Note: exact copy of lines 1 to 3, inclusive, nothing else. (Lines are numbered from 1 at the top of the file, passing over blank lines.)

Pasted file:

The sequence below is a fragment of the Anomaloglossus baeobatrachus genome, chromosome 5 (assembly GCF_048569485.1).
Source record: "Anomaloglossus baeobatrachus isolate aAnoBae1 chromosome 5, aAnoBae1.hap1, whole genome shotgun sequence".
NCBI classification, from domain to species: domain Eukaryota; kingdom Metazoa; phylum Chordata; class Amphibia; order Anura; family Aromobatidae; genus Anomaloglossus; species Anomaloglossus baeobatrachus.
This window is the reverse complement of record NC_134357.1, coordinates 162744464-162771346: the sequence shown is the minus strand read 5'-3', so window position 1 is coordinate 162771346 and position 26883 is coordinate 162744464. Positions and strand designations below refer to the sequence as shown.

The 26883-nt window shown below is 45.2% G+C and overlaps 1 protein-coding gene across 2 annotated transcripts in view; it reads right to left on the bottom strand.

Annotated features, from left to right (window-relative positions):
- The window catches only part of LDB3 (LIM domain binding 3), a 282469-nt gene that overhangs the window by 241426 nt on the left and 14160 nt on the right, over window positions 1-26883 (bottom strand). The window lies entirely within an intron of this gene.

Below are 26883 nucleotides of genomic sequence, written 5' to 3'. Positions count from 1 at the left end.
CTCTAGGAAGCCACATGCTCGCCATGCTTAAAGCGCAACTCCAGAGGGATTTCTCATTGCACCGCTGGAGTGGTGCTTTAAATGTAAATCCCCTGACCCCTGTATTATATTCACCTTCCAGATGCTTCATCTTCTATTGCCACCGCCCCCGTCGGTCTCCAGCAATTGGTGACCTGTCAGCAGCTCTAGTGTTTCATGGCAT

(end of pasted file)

The sequence below is a fragment of the Anomaloglossus baeobatrachus genome, chromosome 5 (assembly GCF_048569485.1).
Source record: "Anomaloglossus baeobatrachus isolate aAnoBae1 chromosome 5, aAnoBae1.hap1, whole genome shotgun sequence".
NCBI classification, from domain to species: domain Eukaryota; kingdom Metazoa; phylum Chordata; class Amphibia; order Anura; family Aromobatidae; genus Anomaloglossus; species Anomaloglossus baeobatrachus.